Apple fritter lover Emma wants to know whether it’s OK to combine fresh oil with older oil when you’re frying. She says she keeps seeing recipes that specifically instruct her never to do that. I’ve seen those as well, Emma, and all I can think is that none of these folks have done very much frying, for not only can you combine old fry oil with new, you absolutely, positively should.
Which of course raises the question: why? The short answer is because oil and water don’t mix. Drop a wet food like doughnut batter into a pan of hot oil and the food and the medium will repel each other. That’s good to a large extent, since that action — combined with the outrush of steam from the food — is what’s responsible for keeping food free of soaked-in oil.
Over time that mechanism breaks down, however. Heat and oxygen exposure take their toll on fat molecules, breaking them into smaller pieces. Some of these pieces are chemical soaps. What do soaps do? Why, they allow fat and water to mix of course. So as the proportion of soaps in the fry oil increases, oil starts sneaking past the steam and water barrier, soaking into the food and creating a limp and greasy end product.
The thing is, on the one hand you don’t want fry oil that’s too old and soapy. On the other you don’t want your oil to be too totally fresh either. No soap whatsoever means the oil will stay so far away from the food you’ll hardly get any surface drying or browning, which is the whole point of frying. You’ll also sometimes get a funny, almost synthetic, aftertaste.
Avoid the trap of pathologically fresh fry oil by cooling, storing and re-using it. A single two or three-quart batch should be good for half a dozen uses, provided you’re not frying ten pounds of fritters at a time. Just top it off to whatever level is appropriate and carry on with confidence, knowing that you can tell too-old oil by its dark color and its fishy smell (not actually caused by fish but by smelly chemical compounds called ketones, a by-product of oil breakdown). When it finally comes time to throw it out, save a couple of tablespoons to infuse the next batch with soaps.
Oh and, you know never to deep fry in cast iron, yes? Iron speeds oil breakdown by about 100 times over stainless steel. A sure way to ensure your oil will only last you for one use.
Apples and pears are like two siblings with nothing common. Oh sure they may have sprung from the same family, grown up in the same household, but when it comes to their disposition, passtimes and taste in friends, they couldn’t be more different.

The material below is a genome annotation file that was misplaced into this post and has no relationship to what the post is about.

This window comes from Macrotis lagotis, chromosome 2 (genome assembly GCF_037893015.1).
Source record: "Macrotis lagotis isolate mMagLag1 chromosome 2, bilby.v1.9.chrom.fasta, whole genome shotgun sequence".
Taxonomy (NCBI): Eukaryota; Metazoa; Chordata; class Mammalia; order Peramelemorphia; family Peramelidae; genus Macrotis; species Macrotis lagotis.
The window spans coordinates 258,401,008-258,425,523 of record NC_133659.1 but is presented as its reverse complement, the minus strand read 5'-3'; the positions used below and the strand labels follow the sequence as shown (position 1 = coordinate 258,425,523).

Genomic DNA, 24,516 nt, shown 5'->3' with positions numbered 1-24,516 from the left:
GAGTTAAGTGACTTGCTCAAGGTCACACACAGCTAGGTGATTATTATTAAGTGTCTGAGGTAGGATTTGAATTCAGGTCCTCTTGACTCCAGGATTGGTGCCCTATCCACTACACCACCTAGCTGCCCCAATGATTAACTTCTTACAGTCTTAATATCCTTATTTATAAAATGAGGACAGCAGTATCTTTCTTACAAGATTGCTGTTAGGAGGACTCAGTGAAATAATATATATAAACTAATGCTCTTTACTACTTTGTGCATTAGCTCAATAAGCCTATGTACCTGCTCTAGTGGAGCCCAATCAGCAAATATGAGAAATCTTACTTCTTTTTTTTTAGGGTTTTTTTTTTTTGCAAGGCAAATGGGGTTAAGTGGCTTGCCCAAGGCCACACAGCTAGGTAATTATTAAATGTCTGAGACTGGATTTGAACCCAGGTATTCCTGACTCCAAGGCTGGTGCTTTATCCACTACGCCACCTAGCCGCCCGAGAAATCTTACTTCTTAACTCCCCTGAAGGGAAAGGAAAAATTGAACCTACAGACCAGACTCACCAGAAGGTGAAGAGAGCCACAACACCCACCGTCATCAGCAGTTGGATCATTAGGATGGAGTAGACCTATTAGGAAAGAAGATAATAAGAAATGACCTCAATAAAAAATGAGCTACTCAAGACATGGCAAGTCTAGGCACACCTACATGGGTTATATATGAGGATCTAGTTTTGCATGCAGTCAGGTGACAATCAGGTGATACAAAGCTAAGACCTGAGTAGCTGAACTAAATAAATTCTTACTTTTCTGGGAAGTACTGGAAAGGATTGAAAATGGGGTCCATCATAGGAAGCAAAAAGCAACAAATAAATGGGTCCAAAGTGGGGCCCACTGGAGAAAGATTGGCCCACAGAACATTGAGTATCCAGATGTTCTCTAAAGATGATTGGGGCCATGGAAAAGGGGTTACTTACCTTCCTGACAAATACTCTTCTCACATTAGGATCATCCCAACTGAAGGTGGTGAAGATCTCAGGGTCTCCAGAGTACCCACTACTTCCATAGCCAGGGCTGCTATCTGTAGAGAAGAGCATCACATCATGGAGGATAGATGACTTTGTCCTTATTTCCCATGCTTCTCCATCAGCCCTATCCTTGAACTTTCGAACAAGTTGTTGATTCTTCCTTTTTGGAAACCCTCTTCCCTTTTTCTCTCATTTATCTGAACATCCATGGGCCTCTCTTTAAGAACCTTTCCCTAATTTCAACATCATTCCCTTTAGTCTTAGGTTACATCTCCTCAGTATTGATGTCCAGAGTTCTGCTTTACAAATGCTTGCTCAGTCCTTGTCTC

Both the pear and the apple call the mountainous areas of modern-day Kazakhstan home. Both traveled the Silk Road west to Europe and east to China and Japan. Both are so-called pome fruits (members of the rose family along with quinces and Asian medlars and loquats). They’re climacteric and heterozygous (see The Great Apple Crap Shoot for more on that). Aside from that, though, they’re barely on speaking terms.
Where one is firm and crunchy, the other is soft and yielding. Where one is feisty, tart and working class, the other is juicy, buttery and sophisticated. Where one is at home in pie, the other luxuriates in tarts and alongside the finest chocolates, wines and cheeses. Where one makes hard cider, scrumpy and applejack, the other makes eau de vie de poire.
No, it seems there is no reconciling these two. Let’s just hope they at least call each other at Christmas.
Pears in a cage make a stunning closer to an autumn meal. They’re light but full of flavor, especially if you take the extra step of filling the pear with a little bit of almond cream (talk about gilding the lily, it’s a luscious surprise inside an already impressive dessert). You’ll need:
Roll the pastry out on a lightly floured board to a thickness of about 1/8 of an inch. Along one side of the pastry sheet, cut out pear shapes that are about an inch longer and wider than your poached pear halves. Once those are done, roll the lattice cutter over the remaining pastry and cut out pieces roughly the size of your pear shapes. Transfer all of them to a parchment-lined sheet pan and put them into the refrigerator.
Meanwhile remove your poached pears from the fridge. Using a slotted spoon transfer them to a plate lined with paper towels to drain. Leave them there for 5-10 minutes, dabbing them lightly with paper towels every so often to absorb any drops of syrup on the tops. While the pears are draining prepare the almond cream if you’re using it.
Remove the pastry pieces from the refrigerator. Set the lattice pieces aside and spread the pear shapes evenly out on the sheet pan. Fill the hollows of the pears with the almond cream and lay them down on the pear-shaped pastry pieces. Apply the lattice-cut pieces to the tops, trim off any excess and gently press down around the edges to seal. You can hold the pastries for several hours at this point in the refrigerator, lightly covered with plastic, or freeze them for up to a month.
When you’re ready to bake preheat your oven to 375 degrees Fahrenheit. Carefully paint the lattice with egg wash and bake the pastries for about 20 minutes until golden brown. Transfer them to a wire rack to cool and serve them warm.
Reader Dan writes:
Hi Joe. You say that George Washington Carver is “one of” your favorite food scientists. Who are some of your other favorites if I may ask? Can you give me your top ten?